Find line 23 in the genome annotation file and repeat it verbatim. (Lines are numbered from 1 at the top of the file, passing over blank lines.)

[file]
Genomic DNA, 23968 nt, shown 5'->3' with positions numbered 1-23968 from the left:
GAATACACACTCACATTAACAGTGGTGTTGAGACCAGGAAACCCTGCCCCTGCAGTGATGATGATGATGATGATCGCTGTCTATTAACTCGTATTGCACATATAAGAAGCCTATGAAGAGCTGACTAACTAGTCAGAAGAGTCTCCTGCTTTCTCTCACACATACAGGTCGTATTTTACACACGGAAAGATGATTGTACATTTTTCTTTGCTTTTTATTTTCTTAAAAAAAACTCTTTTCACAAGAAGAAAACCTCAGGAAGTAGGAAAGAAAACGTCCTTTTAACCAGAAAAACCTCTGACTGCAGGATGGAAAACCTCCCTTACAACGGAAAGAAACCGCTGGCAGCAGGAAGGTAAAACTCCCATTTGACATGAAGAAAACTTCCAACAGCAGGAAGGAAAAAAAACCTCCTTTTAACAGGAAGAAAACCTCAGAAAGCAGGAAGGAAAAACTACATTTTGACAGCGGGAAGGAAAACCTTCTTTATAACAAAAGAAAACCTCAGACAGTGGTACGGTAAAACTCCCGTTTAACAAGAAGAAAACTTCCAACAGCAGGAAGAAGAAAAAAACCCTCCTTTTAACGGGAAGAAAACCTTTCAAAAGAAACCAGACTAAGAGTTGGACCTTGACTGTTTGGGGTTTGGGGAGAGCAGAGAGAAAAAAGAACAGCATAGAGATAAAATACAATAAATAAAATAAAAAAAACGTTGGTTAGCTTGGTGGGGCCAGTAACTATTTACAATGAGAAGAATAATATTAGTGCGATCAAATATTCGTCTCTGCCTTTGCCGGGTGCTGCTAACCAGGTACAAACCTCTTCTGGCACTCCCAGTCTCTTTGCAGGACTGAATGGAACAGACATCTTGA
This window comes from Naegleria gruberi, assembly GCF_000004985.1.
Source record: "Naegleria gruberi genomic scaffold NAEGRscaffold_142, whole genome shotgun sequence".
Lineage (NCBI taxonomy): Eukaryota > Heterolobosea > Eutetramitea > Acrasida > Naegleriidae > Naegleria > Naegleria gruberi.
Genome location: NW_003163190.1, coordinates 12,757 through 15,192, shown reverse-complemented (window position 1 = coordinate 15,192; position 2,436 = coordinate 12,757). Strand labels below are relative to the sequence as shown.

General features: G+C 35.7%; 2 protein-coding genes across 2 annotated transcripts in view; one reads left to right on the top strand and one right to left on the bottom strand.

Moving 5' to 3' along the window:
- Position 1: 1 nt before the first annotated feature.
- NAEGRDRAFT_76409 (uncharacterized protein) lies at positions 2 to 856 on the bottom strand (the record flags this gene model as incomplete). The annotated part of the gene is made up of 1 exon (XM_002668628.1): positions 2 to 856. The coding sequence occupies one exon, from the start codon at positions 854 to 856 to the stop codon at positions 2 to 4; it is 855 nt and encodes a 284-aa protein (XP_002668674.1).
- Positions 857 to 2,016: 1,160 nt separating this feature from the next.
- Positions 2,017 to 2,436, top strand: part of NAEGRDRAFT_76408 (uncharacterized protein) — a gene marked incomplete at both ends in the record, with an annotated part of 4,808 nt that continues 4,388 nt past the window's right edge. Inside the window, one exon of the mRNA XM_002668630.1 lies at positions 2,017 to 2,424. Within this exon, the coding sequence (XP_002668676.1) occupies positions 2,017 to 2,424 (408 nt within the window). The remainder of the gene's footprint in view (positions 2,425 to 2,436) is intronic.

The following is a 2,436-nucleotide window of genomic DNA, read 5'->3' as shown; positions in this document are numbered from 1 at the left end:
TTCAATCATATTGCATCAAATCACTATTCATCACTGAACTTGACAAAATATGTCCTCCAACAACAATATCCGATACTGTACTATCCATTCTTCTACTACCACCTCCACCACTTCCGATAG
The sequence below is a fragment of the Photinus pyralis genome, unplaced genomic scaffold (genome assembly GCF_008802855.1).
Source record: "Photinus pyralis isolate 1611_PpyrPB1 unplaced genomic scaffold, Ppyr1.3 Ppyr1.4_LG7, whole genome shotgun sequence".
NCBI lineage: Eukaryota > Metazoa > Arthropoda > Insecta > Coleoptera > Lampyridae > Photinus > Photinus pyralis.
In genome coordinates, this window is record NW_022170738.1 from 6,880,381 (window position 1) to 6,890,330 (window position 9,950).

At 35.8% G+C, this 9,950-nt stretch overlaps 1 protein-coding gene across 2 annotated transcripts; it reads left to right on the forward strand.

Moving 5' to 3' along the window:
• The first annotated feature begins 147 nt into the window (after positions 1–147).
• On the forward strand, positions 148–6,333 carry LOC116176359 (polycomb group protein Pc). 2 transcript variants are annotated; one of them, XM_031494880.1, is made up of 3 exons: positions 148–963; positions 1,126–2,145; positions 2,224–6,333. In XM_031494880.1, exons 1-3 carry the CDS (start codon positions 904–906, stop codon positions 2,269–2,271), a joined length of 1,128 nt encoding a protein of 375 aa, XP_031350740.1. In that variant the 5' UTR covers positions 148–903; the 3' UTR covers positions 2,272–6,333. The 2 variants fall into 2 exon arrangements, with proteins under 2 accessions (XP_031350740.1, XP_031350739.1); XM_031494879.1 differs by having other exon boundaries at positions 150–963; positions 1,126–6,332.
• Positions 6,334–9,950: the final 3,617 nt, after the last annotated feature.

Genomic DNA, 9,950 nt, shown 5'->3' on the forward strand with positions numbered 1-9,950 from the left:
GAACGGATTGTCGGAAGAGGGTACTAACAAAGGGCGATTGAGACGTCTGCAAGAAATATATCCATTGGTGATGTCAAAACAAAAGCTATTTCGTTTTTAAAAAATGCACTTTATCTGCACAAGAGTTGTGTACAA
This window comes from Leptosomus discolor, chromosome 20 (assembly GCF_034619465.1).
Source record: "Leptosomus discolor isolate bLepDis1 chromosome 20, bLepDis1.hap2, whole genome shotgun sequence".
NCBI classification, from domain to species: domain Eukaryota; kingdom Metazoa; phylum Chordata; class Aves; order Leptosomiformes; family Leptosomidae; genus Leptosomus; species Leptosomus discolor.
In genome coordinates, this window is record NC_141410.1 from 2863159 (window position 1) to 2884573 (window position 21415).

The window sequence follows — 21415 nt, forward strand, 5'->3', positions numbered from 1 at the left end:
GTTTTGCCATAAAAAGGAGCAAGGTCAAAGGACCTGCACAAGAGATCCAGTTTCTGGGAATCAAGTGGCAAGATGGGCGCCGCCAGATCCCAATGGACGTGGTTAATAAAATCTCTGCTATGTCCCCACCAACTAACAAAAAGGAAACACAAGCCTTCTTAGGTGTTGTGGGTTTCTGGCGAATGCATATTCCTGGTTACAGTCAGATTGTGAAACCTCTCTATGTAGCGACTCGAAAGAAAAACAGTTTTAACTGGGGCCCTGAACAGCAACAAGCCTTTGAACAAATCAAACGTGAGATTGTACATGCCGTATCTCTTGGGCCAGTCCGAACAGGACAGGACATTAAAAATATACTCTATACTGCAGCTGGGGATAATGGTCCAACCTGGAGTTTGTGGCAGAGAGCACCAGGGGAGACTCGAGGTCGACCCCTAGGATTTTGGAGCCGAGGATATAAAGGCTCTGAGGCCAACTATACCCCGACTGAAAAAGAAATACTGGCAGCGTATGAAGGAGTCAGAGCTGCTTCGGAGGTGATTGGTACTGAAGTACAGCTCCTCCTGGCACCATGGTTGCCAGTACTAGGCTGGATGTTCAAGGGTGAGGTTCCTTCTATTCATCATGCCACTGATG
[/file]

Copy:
• Positions 6,334–9,950: the final 3,617 nt, after the last annotated feature.